Racial Disparities In Pretrial Processing Criminology Essay


Extra-legal factors and judicial discretion in the criminal justice system impact minorities when it comes to bail and sentencing length. This subject has been a controversial topic for decades and continues to be one of the most widely debated in social research. Minorities make up a dominant percentage of the total population in jails and prisons in the United States. "More than 600,000 individuals are incarcerated in local jails, and over eleven million admissions are made to these facilities each year, with over half of these individuals awaiting trials" (Schlesinger, 2005, p.170). Recent research implies that there is racial disparity in the pretrial processing stage for bail and determining sentence length for drug cases for minority offenders (Demuth and Steffenmeir, 2001). In other words, judges are more likely to incarcerate minorities than grant bail, community service, probation, or alternative sentencing. Researchers rely on the focal concern perspective to explain this phenomenon. The Focal Concern Perspective state that: due to lack of information, time constraints, and socio-economic factors, minority offenders are more at risk for stereotypes, which affect their outcome in the criminal court process. With such disparities, the question becomes: What causes racial disparity in the pretrial and sentencing process? In order to answer this question, one must first explore the structure of the bail and sentencing phases. This paper, through a review of research literature, seeks to show that the impact of extra-legal factors and judicial discretion run rampant among the criminal justice system, especially when it comes to the pretrial and sentencing processes for minority offenders.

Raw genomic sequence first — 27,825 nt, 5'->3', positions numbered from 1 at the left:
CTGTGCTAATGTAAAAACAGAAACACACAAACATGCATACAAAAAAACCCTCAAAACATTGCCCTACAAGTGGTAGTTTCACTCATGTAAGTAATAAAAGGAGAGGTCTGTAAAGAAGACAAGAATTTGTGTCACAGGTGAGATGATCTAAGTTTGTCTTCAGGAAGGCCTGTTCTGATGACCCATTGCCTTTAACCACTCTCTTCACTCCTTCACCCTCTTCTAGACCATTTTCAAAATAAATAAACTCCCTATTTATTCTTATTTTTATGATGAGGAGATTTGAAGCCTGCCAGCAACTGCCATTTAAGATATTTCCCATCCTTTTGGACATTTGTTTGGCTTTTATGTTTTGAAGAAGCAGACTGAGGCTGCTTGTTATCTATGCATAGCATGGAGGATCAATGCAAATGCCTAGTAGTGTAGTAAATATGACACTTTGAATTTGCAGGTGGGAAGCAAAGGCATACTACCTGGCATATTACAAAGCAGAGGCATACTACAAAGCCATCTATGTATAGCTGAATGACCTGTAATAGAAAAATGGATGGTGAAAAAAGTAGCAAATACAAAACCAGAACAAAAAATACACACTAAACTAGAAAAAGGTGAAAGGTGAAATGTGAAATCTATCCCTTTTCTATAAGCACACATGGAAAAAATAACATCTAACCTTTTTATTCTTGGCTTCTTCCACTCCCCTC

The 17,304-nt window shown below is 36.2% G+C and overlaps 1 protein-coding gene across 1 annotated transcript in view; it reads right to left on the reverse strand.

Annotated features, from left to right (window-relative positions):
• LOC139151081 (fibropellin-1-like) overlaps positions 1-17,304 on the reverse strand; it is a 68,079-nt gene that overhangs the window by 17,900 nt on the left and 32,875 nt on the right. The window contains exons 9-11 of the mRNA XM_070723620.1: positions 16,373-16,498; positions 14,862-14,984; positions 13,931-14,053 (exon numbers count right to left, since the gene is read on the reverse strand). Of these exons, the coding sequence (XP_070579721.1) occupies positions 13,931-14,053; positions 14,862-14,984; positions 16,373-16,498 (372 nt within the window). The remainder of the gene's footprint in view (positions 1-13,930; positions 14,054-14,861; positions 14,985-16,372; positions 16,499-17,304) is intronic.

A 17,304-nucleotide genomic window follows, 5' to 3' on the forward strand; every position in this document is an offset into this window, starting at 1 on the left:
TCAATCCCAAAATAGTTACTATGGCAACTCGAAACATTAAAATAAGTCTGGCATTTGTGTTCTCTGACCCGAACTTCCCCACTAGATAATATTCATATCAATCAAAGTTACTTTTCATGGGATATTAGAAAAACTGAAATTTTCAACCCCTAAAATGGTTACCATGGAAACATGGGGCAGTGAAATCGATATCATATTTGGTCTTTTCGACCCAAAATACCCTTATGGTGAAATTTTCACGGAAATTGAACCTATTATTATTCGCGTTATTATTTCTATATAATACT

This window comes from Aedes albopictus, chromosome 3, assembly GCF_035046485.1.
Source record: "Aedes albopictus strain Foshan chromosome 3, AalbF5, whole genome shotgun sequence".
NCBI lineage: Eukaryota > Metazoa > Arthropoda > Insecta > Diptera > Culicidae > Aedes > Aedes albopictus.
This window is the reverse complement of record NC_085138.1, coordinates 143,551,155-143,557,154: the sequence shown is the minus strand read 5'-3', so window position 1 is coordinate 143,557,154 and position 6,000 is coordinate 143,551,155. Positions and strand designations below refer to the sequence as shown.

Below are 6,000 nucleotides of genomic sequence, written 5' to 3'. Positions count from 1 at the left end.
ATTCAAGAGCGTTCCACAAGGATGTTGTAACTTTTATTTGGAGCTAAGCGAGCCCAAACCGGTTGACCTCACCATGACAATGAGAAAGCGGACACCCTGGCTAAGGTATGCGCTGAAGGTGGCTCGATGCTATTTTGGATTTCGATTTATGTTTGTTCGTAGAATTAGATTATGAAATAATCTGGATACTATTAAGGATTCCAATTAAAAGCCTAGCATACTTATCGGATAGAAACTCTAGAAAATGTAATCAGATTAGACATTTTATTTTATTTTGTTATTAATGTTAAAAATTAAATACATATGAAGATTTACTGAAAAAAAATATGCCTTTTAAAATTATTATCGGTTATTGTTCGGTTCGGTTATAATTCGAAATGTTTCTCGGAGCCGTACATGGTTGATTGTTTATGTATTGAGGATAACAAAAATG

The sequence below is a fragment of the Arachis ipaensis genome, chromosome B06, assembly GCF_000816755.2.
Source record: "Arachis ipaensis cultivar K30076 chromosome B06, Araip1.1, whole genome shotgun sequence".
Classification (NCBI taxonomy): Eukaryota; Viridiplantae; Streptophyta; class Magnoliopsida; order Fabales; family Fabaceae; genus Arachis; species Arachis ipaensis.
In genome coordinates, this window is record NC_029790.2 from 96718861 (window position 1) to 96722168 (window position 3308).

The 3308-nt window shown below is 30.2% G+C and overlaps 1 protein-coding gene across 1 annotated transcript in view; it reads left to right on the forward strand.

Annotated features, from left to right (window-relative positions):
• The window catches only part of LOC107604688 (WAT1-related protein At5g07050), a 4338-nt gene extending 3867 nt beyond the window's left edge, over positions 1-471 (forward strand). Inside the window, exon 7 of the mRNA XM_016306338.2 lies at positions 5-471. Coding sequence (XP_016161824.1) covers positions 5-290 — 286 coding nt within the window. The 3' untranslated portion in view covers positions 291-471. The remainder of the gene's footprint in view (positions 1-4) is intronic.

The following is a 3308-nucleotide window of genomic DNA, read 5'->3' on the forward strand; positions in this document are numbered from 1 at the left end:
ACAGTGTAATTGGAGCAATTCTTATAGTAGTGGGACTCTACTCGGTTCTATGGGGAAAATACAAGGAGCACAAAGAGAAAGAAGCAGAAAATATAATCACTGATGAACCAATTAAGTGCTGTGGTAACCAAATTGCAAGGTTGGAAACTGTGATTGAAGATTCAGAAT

Pretrial Process: